Youth Soccer Turns Dangerous

Dulce Paz, Staff Writer

Sports have always been a big part of youth life. When you were younger, you most likely participated in a sport or two. However, it seems like recreational soccer has become more dangerous in the past few years. It’s one of the most popular youth sports, with more than three million players being registered in U.S. Youth Soccer in 2014. One of the reasons for this is the rise in competitiveness between young children which leads to more injuries.

A study was conducted and it found high rates of concussions, broken bones, lacerations, torn tendons and ankle sprains. The injury rate is up by 74 percent since 2004. The data, however, only includes hospital room visits, not clinics or injuries treated at home, which suggests that the rate may actually be higher. The most common types of injuries were strains and sprains, followed by broken bones and soft tissue injuries.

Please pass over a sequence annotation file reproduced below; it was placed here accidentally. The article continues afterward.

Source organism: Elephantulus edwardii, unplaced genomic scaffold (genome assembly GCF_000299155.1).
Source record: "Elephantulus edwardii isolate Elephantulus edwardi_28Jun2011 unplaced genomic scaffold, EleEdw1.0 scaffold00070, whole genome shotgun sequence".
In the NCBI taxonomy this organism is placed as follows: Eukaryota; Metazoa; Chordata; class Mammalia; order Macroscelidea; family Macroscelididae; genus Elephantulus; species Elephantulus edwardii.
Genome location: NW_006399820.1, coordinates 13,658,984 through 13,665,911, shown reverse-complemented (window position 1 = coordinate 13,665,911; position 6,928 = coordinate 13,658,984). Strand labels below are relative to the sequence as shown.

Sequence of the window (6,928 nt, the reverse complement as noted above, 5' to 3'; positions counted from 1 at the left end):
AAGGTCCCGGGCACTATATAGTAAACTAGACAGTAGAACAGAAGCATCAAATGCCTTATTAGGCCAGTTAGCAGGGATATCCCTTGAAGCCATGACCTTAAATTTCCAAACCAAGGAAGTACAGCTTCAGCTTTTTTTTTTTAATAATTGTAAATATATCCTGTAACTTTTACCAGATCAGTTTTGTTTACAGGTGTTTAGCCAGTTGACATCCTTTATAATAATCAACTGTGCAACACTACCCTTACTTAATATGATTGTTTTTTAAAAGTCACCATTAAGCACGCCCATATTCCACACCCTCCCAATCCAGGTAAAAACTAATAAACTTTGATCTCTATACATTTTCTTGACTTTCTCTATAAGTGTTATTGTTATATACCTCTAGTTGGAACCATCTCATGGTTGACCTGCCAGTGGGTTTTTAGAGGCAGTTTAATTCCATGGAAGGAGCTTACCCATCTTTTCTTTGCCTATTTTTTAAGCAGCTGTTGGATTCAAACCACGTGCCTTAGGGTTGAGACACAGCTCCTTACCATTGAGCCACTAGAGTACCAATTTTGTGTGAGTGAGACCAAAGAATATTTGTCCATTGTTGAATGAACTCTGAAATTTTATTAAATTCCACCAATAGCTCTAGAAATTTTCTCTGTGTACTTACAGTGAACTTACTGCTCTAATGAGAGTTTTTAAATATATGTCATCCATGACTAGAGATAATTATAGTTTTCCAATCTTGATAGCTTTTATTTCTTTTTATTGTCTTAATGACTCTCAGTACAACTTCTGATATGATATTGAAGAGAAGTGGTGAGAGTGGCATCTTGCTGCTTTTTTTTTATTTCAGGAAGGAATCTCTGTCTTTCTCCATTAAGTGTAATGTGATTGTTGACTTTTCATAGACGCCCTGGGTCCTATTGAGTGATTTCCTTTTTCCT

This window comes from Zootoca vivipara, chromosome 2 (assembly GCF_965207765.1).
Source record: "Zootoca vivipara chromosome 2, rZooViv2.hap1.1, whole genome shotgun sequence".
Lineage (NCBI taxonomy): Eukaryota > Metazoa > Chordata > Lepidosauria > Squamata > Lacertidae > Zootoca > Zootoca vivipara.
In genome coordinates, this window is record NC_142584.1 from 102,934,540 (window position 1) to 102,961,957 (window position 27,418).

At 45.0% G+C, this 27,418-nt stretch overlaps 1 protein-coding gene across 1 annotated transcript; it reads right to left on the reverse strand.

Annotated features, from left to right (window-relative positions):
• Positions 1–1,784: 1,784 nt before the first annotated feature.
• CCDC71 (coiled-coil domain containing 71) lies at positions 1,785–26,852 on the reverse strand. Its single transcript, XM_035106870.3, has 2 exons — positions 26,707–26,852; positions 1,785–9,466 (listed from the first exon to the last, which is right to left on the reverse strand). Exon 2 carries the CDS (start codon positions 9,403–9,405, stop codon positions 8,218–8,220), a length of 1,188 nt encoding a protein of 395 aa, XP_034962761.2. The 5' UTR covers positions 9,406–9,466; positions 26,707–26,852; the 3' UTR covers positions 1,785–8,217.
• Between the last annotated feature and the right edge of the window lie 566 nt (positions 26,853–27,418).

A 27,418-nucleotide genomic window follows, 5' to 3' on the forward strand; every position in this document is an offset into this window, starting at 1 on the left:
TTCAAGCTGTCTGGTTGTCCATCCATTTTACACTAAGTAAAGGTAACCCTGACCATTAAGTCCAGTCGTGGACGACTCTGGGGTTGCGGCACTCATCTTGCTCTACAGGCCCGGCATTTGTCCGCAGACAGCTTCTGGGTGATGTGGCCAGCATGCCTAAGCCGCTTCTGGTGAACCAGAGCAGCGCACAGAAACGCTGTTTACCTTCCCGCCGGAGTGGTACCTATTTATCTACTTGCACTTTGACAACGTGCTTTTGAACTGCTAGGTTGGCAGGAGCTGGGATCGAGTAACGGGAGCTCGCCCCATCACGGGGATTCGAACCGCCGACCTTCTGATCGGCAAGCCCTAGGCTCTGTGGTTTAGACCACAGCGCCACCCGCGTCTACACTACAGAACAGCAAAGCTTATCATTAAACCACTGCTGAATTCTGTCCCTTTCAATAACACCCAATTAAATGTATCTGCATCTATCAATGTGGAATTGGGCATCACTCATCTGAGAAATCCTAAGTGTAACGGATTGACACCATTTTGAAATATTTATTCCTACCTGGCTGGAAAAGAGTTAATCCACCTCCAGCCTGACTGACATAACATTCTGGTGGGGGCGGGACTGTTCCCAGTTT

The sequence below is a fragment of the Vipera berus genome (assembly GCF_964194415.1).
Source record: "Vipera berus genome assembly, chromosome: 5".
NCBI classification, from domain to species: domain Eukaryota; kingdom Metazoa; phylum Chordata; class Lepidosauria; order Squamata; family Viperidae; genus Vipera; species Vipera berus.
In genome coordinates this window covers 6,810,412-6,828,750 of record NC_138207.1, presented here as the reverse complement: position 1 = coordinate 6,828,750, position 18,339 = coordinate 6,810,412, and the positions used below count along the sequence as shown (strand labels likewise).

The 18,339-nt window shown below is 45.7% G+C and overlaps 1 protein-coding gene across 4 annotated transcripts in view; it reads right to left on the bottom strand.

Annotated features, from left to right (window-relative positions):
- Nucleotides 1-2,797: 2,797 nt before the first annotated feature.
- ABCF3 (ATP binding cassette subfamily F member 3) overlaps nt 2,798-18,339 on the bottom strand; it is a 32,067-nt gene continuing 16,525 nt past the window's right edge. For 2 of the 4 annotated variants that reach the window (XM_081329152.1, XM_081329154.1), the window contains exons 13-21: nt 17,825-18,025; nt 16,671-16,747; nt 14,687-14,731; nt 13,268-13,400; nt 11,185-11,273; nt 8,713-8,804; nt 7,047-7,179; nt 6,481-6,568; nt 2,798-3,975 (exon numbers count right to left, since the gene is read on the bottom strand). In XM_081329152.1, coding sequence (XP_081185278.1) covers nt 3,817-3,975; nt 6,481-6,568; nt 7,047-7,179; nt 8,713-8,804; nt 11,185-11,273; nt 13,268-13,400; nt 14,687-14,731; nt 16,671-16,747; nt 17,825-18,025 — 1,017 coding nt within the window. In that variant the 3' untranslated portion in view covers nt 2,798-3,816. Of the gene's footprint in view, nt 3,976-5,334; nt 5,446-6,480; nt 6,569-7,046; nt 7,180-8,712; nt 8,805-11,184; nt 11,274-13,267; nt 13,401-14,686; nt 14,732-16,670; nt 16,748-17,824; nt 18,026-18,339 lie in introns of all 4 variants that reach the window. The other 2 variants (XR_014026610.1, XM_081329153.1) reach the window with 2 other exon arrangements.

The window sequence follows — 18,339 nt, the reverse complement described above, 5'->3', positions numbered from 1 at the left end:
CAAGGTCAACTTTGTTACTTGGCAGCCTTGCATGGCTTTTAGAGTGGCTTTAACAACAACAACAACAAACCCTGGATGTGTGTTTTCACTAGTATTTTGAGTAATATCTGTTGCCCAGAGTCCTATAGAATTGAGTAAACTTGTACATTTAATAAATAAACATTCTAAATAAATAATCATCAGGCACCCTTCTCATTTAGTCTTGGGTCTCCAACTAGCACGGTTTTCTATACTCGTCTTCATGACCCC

One of the reasons that injuries are on the rise is due to players being more aggressive and inexperienced referees. The players are becoming more physical which results in injuries for themselves and their teammates. Another reason is that soccer has provided opportunities for college athletes. Athletes have gotten away with bending the rules and are now experiencing the consequences.

“I don’t think it’s changed; I just think that more people are involved. I don’t think that people are getting injured more but I just think that now technology has increased and that now we know more about concussions,” said Ms. Eisenberger, who is the Girls’ Soccer Coach.

One thing that all soccer players can do is to create space on the field to avoid head on collisions. FIFA creates the rules for youth soccer and only shoulder to shoulder contact is allowed but as the sport gets more popular, more contact is allowed. Something else that can be done is to enroll children in programs that place less emphasis on physicality. Soccer has been a sport that has been regarded as one of the safest, but with injuries on the rise, this could change quickly.

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